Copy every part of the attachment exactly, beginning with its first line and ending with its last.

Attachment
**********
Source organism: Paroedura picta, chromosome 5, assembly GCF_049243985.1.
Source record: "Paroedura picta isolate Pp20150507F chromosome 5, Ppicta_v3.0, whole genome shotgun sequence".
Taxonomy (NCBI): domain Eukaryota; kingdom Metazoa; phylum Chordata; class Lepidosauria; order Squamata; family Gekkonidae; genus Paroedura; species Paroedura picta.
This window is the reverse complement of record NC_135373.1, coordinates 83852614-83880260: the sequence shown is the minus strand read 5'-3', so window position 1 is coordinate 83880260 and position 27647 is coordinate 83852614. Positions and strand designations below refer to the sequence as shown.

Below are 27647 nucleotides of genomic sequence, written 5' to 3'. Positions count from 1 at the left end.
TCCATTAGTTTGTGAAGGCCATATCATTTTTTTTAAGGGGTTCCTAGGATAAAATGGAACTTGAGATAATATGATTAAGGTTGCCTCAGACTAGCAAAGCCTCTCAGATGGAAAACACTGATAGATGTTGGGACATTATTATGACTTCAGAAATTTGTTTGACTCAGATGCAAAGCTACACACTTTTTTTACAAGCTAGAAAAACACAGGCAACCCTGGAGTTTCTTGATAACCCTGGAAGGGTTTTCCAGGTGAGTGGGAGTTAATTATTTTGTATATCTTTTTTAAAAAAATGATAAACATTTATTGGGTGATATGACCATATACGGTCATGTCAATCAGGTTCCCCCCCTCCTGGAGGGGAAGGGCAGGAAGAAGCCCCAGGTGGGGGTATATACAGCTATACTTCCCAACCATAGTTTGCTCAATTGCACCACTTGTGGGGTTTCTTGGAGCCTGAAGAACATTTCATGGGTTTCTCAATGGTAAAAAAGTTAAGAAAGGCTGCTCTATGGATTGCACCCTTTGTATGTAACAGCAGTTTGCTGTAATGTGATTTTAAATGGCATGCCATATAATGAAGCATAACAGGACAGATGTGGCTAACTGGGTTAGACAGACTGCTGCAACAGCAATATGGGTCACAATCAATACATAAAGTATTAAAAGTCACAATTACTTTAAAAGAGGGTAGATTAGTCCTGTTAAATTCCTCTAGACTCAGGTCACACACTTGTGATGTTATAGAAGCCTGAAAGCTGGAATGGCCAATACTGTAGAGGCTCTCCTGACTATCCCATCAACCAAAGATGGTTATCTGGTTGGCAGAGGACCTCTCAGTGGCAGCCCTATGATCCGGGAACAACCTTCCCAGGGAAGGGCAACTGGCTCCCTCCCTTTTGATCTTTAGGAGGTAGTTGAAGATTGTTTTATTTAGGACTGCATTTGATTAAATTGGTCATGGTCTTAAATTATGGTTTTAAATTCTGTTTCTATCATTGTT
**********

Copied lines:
Source organism: Paroedura picta, chromosome 5, assembly GCF_049243985.1.
Source record: "Paroedura picta isolate Pp20150507F chromosome 5, Ppicta_v3.0, whole genome shotgun sequence".
Taxonomy (NCBI): domain Eukaryota; kingdom Metazoa; phylum Chordata; class Lepidosauria; order Squamata; family Gekkonidae; genus Paroedura; species Paroedura picta.
This window is the reverse complement of record NC_135373.1, coordinates 83852614-83880260: the sequence shown is the minus strand read 5'-3', so window position 1 is coordinate 83880260 and position 27647 is coordinate 83852614. Positions and strand designations below refer to the sequence as shown.

Below are 27647 nucleotides of genomic sequence, written 5' to 3'. Positions count from 1 at the left end.
TCCATTAGTTTGTGAAGGCCATATCATTTTTTTTAAGGGGTTCCTAGGATAAAATGGAACTTGAGATAATATGATTAAGGTTGCCTCAGACTAGCAAAGCCTCTCAGATGGAAAACACTGATAGATGTTGGGACATTATTATGACTTCAGAAATTTGTTTGACTCAGATGCAAAGCTACACACTTTTTTTACAAGCTAGAAAAACACAGGCAACCCTGGAGTTTCTTGATAACCCTGGAAGGGTTTTCCAGGTGAGTGGGAGTTAATTATTTTGTATATCTTTTTTAAAAAAATGATAAACATTTATTGGGTGATATGACCATATACGGTCATGTCAATCAGGTTCCCCCCCTCCTGGAGGGGAAGGGCAGGAAGAAGCCCCAGGTGGGGGTATATACAGCTATACTTCCCAACCATAGTTTGCTCAATTGCACCACTTGTGGGGTTTCTTGGAGCCTGAAGAACATTTCATGGGTTTCTCAATGGTAAAAAAGTTAAGAAAGGCTGCTCTATGGATTGCACCCTTTGTATGTAACAGCAGTTTGCTGTAATGTGATTTTAAATGGCATGCCATATAATGAAGCATAACAGGACAGATGTGGCTAACTGGGTTAGACAGACTGCTGCAACAGCAATATGGGTCACAATCAATACATAAAGTATTAAAAGTCACAATTACTTTAAAAGAGGGTAGATTAGTCCTGTTAAATTCCTCTAGACTCAGGTCACACACTTGTGATGTTATAGAAGCCTGAAAGCTGGAATGGCCAATACTGTAGAGGCTCTCCTGACTATCCCATCAACCAAAGATGGTTATCTGGTTGGCAGAGGACCTCTCAGTGGCAGCCCTATGATCCGGGAACAACCTTCCCAGGGAAGGGCAACTGGCTCCCTCCCTTTTGATCTTTAGGAGGTAGTTGAAGATTGTTTTATTTAGGACTGCATTTGATTAAATTGGTCATGGTCTTAAATTATGGTTTTAAATTCTGTTTCTATCATTGTT